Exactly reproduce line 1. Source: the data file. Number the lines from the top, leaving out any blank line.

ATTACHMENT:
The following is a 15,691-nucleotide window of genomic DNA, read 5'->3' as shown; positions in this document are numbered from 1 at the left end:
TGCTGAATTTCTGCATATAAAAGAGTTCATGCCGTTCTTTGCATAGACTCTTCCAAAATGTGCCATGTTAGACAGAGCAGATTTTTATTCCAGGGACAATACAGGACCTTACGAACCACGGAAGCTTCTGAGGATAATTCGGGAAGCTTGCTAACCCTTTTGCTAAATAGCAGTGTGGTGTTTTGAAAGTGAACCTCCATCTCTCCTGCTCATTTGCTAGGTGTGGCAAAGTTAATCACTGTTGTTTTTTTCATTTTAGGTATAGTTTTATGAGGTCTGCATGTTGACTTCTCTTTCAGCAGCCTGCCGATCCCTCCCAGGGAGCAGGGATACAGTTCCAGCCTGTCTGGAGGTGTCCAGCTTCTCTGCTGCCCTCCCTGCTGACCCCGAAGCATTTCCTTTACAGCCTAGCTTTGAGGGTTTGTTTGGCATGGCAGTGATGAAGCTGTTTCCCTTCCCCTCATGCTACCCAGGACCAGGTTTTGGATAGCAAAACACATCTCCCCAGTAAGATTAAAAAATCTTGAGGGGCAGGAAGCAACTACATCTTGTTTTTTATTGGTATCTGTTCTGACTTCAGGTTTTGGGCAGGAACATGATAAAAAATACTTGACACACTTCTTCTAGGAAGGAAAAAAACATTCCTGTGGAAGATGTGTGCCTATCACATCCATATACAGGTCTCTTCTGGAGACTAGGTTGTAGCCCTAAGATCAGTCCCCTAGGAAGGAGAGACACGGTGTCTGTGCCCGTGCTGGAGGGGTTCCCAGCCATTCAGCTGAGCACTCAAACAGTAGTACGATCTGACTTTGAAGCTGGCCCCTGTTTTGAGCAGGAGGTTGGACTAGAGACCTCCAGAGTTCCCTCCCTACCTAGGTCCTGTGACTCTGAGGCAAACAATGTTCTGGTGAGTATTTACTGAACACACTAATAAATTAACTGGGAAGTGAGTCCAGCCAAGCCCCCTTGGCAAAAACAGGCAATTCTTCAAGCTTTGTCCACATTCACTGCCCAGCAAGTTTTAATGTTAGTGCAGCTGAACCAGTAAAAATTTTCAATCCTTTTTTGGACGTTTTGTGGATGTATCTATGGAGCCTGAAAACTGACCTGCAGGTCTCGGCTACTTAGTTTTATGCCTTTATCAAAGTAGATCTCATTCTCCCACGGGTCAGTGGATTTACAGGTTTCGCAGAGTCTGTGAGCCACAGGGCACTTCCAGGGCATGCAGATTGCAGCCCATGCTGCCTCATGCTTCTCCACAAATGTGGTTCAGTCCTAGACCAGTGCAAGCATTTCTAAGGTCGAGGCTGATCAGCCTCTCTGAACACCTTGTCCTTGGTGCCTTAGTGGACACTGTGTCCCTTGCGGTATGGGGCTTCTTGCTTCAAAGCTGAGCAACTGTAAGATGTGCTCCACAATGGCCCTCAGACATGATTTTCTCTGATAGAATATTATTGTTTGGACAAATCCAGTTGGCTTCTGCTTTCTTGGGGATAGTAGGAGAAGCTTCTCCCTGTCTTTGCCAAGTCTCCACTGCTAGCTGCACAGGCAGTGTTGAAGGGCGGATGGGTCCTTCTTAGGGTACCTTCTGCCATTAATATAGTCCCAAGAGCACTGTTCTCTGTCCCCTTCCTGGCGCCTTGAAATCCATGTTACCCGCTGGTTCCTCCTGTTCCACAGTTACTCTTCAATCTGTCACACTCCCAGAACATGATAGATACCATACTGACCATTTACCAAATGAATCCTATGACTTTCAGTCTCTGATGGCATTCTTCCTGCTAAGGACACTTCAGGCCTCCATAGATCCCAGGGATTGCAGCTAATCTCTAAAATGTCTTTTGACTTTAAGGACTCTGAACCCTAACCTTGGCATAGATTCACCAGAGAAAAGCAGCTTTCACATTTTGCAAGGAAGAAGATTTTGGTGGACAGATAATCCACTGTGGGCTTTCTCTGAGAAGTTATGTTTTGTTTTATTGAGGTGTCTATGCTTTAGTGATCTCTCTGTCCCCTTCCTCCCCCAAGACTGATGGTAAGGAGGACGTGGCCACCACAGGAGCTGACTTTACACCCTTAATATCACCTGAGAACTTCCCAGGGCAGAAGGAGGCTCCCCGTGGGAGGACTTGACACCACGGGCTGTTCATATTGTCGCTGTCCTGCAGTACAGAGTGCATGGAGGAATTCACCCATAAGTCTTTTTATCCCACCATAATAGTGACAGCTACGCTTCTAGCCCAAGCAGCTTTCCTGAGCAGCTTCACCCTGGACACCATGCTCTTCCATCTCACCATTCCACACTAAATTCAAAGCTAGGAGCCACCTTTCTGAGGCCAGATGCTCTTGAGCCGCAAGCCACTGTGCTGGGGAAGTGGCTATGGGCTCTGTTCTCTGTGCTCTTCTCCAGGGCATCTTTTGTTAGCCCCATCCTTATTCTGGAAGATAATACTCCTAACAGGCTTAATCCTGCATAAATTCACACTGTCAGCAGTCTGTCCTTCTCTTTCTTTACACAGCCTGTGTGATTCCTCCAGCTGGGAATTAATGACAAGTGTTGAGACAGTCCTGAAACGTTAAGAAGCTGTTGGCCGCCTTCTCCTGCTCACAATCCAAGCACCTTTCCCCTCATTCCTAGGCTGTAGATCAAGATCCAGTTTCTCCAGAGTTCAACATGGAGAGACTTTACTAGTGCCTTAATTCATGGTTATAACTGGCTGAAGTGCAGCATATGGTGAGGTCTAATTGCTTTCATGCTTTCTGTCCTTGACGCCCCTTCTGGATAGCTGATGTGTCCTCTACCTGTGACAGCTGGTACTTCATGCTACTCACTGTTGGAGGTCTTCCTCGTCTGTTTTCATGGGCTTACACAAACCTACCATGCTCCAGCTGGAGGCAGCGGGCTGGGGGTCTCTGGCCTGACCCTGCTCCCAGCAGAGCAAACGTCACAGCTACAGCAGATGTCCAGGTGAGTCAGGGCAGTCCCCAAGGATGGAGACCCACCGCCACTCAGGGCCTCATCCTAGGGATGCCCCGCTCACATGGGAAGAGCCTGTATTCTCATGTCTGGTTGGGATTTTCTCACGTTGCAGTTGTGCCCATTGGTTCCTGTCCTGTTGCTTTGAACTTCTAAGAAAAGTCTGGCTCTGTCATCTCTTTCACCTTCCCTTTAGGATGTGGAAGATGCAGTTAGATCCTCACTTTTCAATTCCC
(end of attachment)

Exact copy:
The following is a 15,691-nucleotide window of genomic DNA, read 5'->3' as shown; positions in this document are numbered from 1 at the left end: